From the title of this paper it is obvious that it is paraphrasing a well known passage contained in the Volume of the Sacred Law, Book of Genesis, Chapter 4, Verse 9, in which the Lord calls Cain to account for his brother Abel’s whereabouts. The answer, as we know, is one of defiance. In the words of the King James version of the Holy Bible it is the familiar response: “I know not: Am I my brother’s keeper?” The more modern Living Bible puts it into these words: “How should I know?… Am I supposed to keep track of him wherever he goes?”
The first degree lecture tells us that the E- A- degree is intended symbolically to represent the entrance of man into the world in which he is afterwards to become a living and thinking factor. It is not until the ( ?) receives the second degree lecture that he is told of the second of the two great Ps – one on the left of the entrance of the T – and one on the right, and he learns of the W-S, consisting of three, five and seven steps.
Symbolically, he leaves the outer world of ignorance and darkness when he passes those Ps and begins his Masonic life by ascending the first three steps of the W -So. In all three degrees the (?) is instructed how to advance to the altar. These steps are full of symbolism.
In the first degree, the (?) is instructed to advance to the altar by three irregular steps of about 15, 12 and 9 inches respectively. Later he is told that these steps were necessarily irregular, he not knowing where he was going. To the thoughtful Mason, these three steps have great depth of meaning.
Photo taken at Toronto on the 23rd November, 1998 on the occasion of the Officers of the High Council, S.R.I.C., receiving their Ninth Grade from M.W. Dr. Claude Brodeur, Honorary Immediate Past Supreme Magus of the S.R.I.C.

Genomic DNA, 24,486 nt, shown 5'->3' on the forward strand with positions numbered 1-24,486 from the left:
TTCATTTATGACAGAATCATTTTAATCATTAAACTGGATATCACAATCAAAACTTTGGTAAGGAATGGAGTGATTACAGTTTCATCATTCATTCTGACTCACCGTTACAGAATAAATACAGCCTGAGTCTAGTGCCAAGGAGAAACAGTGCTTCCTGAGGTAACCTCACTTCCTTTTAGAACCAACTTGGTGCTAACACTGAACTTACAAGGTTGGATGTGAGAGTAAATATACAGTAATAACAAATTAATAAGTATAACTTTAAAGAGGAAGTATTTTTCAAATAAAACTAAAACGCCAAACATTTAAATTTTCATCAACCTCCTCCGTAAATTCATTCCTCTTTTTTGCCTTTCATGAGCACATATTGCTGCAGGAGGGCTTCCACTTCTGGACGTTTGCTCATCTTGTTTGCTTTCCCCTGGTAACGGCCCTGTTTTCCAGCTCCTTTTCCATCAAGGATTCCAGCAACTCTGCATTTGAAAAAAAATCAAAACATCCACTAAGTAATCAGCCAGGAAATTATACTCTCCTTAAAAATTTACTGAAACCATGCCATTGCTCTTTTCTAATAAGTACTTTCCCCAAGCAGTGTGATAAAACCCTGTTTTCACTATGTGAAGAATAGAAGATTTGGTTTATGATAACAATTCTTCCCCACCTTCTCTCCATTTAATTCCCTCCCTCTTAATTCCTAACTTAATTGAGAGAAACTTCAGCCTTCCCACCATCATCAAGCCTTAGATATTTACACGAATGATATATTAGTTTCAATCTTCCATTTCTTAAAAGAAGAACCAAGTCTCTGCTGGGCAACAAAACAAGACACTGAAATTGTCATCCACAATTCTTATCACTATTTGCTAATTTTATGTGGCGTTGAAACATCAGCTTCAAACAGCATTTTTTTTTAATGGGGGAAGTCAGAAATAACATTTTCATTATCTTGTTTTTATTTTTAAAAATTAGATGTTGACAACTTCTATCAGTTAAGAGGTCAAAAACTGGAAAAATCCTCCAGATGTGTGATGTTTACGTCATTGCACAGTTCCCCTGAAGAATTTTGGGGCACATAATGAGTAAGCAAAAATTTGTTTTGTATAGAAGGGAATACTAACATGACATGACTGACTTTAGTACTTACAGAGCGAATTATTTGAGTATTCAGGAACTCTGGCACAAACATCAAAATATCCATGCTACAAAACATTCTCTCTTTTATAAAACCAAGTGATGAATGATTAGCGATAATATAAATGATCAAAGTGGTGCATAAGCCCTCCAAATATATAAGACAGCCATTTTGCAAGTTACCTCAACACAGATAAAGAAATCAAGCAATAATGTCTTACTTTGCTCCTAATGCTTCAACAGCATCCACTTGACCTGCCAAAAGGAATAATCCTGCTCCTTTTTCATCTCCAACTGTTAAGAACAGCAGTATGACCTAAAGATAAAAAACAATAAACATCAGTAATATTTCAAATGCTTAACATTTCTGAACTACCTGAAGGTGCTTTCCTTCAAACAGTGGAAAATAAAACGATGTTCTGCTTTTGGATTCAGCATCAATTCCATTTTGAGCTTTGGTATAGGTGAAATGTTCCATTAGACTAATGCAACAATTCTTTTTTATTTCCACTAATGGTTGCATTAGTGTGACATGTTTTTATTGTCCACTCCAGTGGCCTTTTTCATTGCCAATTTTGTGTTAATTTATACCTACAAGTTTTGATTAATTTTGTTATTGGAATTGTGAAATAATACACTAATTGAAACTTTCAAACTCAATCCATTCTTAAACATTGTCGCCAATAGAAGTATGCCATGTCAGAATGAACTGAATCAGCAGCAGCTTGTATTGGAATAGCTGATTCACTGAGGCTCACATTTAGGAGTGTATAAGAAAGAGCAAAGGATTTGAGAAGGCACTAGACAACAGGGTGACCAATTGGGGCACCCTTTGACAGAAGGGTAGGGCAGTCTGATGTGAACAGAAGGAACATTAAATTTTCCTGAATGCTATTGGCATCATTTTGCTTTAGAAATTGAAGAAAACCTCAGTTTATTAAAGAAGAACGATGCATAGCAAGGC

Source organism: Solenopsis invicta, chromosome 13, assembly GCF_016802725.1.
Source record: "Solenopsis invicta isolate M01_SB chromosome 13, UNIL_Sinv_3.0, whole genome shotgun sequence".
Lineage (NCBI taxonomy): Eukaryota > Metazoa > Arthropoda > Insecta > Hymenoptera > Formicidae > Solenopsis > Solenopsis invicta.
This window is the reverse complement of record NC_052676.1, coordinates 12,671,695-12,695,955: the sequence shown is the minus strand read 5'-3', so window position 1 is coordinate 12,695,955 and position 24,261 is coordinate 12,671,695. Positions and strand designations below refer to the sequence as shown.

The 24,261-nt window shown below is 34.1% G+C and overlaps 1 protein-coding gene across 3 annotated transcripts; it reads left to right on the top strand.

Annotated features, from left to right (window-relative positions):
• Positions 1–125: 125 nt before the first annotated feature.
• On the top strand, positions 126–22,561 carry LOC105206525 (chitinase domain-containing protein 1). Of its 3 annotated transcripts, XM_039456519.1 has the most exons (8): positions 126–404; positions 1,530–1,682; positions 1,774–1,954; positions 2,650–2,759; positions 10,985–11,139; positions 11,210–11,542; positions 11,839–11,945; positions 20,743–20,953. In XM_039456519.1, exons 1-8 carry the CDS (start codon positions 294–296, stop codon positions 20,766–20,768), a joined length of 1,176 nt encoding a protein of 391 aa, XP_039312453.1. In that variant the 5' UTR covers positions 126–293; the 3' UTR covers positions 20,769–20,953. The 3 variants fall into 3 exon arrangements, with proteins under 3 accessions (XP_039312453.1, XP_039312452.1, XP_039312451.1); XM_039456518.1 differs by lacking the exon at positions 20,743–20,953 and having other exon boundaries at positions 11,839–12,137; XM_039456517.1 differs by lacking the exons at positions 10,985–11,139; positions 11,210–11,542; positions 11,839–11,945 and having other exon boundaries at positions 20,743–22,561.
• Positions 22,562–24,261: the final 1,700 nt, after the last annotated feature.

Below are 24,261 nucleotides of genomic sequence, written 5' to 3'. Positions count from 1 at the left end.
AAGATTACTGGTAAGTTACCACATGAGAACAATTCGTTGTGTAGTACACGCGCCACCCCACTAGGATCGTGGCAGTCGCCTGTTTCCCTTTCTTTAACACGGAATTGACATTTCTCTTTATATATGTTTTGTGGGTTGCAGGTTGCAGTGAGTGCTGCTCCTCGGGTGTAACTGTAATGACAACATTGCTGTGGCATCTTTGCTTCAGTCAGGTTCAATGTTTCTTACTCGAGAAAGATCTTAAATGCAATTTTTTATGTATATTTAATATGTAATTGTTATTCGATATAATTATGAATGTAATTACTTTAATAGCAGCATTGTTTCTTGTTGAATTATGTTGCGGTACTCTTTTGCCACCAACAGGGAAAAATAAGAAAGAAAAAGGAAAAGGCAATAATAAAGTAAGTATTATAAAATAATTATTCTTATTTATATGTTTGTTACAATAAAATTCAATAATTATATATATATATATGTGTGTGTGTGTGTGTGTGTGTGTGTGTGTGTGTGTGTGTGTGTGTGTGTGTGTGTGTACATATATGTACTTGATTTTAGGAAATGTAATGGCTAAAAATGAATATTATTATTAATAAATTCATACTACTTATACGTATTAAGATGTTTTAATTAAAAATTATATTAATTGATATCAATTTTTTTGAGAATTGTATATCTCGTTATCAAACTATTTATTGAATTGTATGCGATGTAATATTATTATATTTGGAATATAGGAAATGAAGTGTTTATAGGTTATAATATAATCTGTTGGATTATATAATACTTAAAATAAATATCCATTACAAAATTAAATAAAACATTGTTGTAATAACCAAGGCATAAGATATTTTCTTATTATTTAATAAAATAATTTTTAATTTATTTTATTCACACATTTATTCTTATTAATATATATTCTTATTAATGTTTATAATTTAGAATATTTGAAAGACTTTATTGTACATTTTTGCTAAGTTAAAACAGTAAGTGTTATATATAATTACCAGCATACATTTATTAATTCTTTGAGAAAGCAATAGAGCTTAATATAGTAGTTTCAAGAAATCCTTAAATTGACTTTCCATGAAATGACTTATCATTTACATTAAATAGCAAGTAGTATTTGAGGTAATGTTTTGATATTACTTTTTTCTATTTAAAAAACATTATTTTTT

Addressed to the Learned Europe HERE GENTLE READER, YOU shall find incorporated in our Confession thirty-seven reasons of purpose and intention, the which according to thy pleasure thou mayest seek out and compare together, considering within thyself if they be sufficient to allure thee. Verily, it requires no small pains to induce any one to … Read more
by Wm. Wynn Westcott, P.S.M., S.R.I.A., XI It is well at certain times to consider our status as Rosicrucians, and to remind ourselves of the origin of the Society to which we belong, to notice how far we moderns have strayed from the original paths laid down by our Founder, C.R., and to take a … Read more
Masonic Service Association – Short Talk Bulletin – February 1947 Freemasonry uses many common English words in a sense other than that of their usual definition -profane, heal, carpet, accepted, landmark, etc. For the benefit of the new Mason – and perhaps for some who are older but less attentive to Masonic instruction than they … Read more
(14th January, 1810 – April 1890)
Colonel William James McLeod Moore was the founder and first Supreme Magus of S.R.I.C. The College named after him , McLeod Moore College, continue to meet quarterly at West Toronto Masonic Temple, Annette Street, Toronto. Membership is by invitation and is open to all Master Masons. For more information contact the Secretary General at email@example.com
W.Bro. Colonel William James Bury MacLeod Moore
By Bro. Robert Proctor, Lebanon Lodge No. 139 G.R.C.
Published in The Newsletter of the Committee on Masonic Education, Spring 1995 (2nd Quarter) Vol. 14 No. 4.
Colonel Moore was born on 14th January, 1810 in Kildare, Ireland, the eldest son of Captain N. J. Moore.
Colonel Moore received his early education in Aberdeen, Scotland, graduated in 1825 and attended the Military School at Sandhurst On his graduation in 1831, he received an Ensign’s commission in the 69th Regiment of Foot, in which he served for twenty years
Societas Rosicruciana In Canada October 15, 2016 10:00 A.M. Rosicrucian Order of the Freemasons LVX IN OCCIDENT COLLEGE Cari Fraters: I am directed by the Celebrant to summon you to assist in the forming of the M….. C….. for the regular convocation of the College, to be held on Saturday, April 16th, 2016 at 10:00 … Read more
Manitoba’s Legislative Building, principal among public buildings in the province, accommodates the legislative assembly, its committees and staff, as well as offices for the ministers and deputy ministers of all government departments. When this building was planned just after the turn of the 20th century, members were unanimous in their desire to build an imposing … Read more